To start this depress-fest, Roy Cady walks out of a doctor's office with a diagonosis of lung cancer. But that isn't the sum total of all of his problems. His girlfriend is sleeping with his boss Stan, a mobster in New Orleans. Going back to Stan's bar, Stan tells Cady he's got a job. He and another enforcer are to go to the home of "a president or former president or attorney for the dockworkers' local" named Sienkiewicz. The stevedores are the subject of a federal probe, and this could mean trouble for Stan and his partners. Stan doesn't want anyone to get hurt "bad;" the visit is to make Sinkiewicz "play for the team."  Cady is told not to take a gun, which strikes him as odd. It all makes sense, though, when Cady and his partner get to their target's home and walks right into an ambush. Sinkiewicz is dead, and the three men in black jumpsuits sporting ski masks turn their gun on Angelo. Luckily, Cady's prepared -- as they go to fire at him, Cady whisks out a stiletto, grabs a gun, and takes care of the three in about five seconds.  He walks out of the place with a folder filled with papers and a young prostitute named Raquel (nicknamed Rocky). Cady knows the handwriting is on the wall  -- that his boss wants him dead -- so he flees with Rocky to East Texas, his own home.   Rocky insists on making a stop and while Cady waits, he hears gunshots and out comes Rocky with her little three year old sister. Cady knows he should dump the pair and take off, but he just can't, and they move on to Galveston, holing up in a third-rate hotel filled with a strange crew of lost and misfit souls.  It's a decision that will end up costing him much more than he realizes.  This all happens in 1987; Cady relates the story from 2008, still looking over his shoulder, with hurricane Ike on the way. 



The crime in this book is downright gritty and there are a number of violent scenes throughout the novel, but for me, all of that is secondary.  It's the landscape in the backdrop and the characters around whom the drama in this book takes place that make this less-than-upbeat book so excellent.   For the most part, all of the characters are so well imagined that you can't help but want to get into their lives, even for just a minute or two.  Take, for example, the lives that  play out at the rundown off-beach Emerald Shores motel in Galveston.  Among them is the owner, Nancy, who when Cady first meets her, is listening to radio talk shows about the New World Order and the Mark of the Beast. Nancy notes that Texas will be the "ones to shoot back" when the UN invades.  Her ex-husband is Lance, who still loves her and makes breakfast each morning on his grill for the guests.  In Number 2 there's a man who came for a job on a rig that didn't exist when he got there, bringing with him  two kids "and a woman" who "gets fatter every day."  He is described as having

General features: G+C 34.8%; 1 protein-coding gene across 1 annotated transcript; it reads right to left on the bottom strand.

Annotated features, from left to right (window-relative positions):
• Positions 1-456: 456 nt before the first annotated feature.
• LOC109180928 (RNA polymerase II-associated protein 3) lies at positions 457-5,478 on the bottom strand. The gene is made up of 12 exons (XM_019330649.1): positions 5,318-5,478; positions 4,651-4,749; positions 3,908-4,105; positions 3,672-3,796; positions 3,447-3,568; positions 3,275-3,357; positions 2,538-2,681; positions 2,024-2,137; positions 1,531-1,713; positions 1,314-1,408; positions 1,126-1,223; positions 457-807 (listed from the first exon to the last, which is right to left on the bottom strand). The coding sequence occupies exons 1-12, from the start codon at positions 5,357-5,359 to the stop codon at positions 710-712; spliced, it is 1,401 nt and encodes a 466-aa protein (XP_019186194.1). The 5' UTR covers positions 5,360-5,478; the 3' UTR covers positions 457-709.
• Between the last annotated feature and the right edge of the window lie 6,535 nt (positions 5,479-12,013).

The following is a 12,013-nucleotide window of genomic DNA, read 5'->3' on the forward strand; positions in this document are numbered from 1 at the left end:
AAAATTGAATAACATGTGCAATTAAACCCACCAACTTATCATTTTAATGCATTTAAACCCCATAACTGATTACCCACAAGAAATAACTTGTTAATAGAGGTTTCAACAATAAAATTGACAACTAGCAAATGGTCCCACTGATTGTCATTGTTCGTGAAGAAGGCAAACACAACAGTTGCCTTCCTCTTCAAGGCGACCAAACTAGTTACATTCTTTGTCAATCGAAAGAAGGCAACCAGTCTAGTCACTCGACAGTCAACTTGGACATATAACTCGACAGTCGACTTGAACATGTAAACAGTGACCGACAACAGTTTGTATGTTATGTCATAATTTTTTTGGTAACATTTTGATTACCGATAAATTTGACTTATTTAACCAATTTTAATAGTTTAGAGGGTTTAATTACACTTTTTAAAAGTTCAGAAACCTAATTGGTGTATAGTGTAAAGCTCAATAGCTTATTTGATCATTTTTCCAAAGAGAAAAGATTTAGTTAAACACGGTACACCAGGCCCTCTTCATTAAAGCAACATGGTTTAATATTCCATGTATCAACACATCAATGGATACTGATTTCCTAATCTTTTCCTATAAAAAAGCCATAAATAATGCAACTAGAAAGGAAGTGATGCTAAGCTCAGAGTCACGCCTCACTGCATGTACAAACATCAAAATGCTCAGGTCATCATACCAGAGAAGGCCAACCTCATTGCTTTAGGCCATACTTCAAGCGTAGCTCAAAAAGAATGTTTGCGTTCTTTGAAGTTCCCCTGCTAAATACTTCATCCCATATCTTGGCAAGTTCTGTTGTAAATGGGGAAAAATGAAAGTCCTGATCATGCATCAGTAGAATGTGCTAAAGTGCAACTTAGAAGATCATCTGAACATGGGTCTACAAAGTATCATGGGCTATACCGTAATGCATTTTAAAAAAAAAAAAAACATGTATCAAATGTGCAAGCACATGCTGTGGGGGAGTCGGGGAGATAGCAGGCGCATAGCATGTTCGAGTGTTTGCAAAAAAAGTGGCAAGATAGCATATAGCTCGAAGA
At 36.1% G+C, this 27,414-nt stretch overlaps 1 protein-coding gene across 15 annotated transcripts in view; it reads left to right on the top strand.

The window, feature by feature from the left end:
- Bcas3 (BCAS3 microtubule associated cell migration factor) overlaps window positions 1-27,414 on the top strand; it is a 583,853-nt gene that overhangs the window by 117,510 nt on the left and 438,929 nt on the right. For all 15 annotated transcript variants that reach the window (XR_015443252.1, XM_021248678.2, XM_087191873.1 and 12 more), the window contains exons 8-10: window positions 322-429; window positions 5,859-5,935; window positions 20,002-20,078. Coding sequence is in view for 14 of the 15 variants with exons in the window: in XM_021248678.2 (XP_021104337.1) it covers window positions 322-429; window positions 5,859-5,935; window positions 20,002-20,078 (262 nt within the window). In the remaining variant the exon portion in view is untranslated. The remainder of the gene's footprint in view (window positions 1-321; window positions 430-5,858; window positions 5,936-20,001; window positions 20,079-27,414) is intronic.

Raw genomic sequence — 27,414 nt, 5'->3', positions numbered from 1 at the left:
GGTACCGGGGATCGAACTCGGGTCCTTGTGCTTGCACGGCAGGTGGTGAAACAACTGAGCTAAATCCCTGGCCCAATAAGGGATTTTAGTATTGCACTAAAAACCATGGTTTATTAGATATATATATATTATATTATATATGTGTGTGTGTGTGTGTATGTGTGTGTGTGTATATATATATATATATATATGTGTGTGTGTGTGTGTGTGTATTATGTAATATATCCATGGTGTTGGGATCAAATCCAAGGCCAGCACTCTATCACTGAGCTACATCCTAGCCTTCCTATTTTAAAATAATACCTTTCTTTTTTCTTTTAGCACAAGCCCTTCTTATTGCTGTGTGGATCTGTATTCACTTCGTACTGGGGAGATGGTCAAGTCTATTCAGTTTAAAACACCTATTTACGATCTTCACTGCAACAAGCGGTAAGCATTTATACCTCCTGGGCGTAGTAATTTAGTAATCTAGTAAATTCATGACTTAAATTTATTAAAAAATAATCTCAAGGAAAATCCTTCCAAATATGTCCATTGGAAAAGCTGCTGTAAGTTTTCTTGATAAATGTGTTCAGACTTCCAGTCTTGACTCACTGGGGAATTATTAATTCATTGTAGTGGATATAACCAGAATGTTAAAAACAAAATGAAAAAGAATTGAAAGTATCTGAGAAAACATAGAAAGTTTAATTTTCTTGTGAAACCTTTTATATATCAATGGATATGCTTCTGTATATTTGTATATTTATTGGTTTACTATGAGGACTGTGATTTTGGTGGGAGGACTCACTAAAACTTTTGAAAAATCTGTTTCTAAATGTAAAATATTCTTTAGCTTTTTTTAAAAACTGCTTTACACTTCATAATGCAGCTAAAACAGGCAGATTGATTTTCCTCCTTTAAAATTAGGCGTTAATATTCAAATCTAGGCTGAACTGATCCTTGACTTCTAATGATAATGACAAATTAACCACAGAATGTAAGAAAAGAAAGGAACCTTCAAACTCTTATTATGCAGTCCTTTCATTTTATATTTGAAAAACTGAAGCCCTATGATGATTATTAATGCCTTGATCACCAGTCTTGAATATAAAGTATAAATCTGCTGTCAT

"a  big face, long and wide, a little skipping stone of a chin, and a fat, smooth neck that erased his jawline. his hair was longish and unkempt, a wifebeater T and stiff, smelly jeans stretched by a cannonball gut that made his back curve inward."
Even before the author tells you so,  you just know in your gut that  this family is going to come to a bad end. There's also Tray, the motorcycle rider with foil on his windows, product of a group home and  a kid who thinks he's tough, but has no clue what it really takes to be bad.  He is a junkie, though, and Cady knows that he can't be trusted.   Then there's Cady himself, who in one of the most impressive scenes of the novel goes to visit his former love Carmen, now living in a security-guarded community and on her way to her Junior League meeting as he arrives. It's through Carmen that  Cady comes to understand  that a lot of the rosy past he's been holding on to was screened through his own alcohol haze -- his vision of their past in no way matches hers. Another thing about Cady -- with the cancer death sentence hanging over him, he doesn't have much to lose. 

If you want to focus solely on crime, there's enough of that in here to satisfy, but if you're looking for genuinely good writing that focuses on inner lives and makes the outer landscape a part of the story, you'll find that here as well. This book is so well done. Even when it lags it's good, as you get an honest feel for the  people and the place before the next jarring event happens, sometimes out of nowhere.  This is a book that definitely won't be for everyone, but I really liked it and I'd be happy to read anything this author writes in the future.

Thursday, April 10, 2014

The Frozen Dead, by Bernard Minier

9781444732252
Mulholland, 2013
originally published as Glacé, 2011
translated by Alison Anderson
478 pp

paperback

There's something to be said about using an isolated asylum for the criminally insane as a locale in a crime fiction novel -- in fact, the setting is one of the reasons I bought this book.  I know that sounds really bad, but I can't help it. I think it comes from reading all of those HP Lovecraft stories where the narrator is stuck in an asylum because he has encountered something that made his mind snap, and no one believes him.  There's nothing like that here, but in this book,  the asylum set in the French Pyrenees does house some pretty bad people.   The Frozen Dead is definitely not a cozy read; it's more of a police procedural where the cops are faced with some pretty grisly crimes.   Some of the storyline seemed a little out there at times, but more on that later. Overall, though, it definitely held my interest and the nearly 500 pages flew by because I got so caught up in it all.